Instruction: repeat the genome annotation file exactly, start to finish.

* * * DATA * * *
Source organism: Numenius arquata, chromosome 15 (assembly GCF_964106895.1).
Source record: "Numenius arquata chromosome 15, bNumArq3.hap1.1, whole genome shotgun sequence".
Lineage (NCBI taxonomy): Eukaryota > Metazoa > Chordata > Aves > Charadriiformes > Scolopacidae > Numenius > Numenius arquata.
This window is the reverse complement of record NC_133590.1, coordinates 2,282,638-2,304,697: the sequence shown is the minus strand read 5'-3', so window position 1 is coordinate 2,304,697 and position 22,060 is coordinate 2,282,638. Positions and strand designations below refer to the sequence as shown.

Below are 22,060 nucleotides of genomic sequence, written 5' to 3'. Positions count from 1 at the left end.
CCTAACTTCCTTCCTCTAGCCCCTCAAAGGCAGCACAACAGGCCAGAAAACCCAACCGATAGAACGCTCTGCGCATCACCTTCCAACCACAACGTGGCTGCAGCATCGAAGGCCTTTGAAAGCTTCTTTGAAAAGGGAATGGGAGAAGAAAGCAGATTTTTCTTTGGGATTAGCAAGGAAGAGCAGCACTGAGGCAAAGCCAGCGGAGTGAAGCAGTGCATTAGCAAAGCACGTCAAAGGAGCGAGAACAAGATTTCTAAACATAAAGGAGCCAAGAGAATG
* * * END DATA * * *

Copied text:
Source organism: Numenius arquata, chromosome 15 (assembly GCF_964106895.1).
Source record: "Numenius arquata chromosome 15, bNumArq3.hap1.1, whole genome shotgun sequence".
Lineage (NCBI taxonomy): Eukaryota > Metazoa > Chordata > Aves > Charadriiformes > Scolopacidae > Numenius > Numenius arquata.
This window is the reverse complement of record NC_133590.1, coordinates 2,282,638-2,304,697: the sequence shown is the minus strand read 5'-3', so window position 1 is coordinate 2,304,697 and position 22,060 is coordinate 2,282,638. Positions and strand designations below refer to the sequence as shown.

Below are 22,060 nucleotides of genomic sequence, written 5' to 3'. Positions count from 1 at the left end.
CCTAACTTCCTTCCTCTAGCCCCTCAAAGGCAGCACAACAGGCCAGAAAACCCAACCGATAGAACGCTCTGCGCATCACCTTCCAACCACAACGTGGCTGCAGCATCGAAGGCCTTTGAAAGCTTCTTTGAAAAGGGAATGGGAGAAGAAAGCAGATTTTTCTTTGGGATTAGCAAGGAAGAGCAGCACTGAGGCAAAGCCAGCGGAGTGAAGCAGTGCATTAGCAAAGCACGTCAAAGGAGCGAGAACAAGATTTCTAAACATAAAGGAGCCAAGAGAATG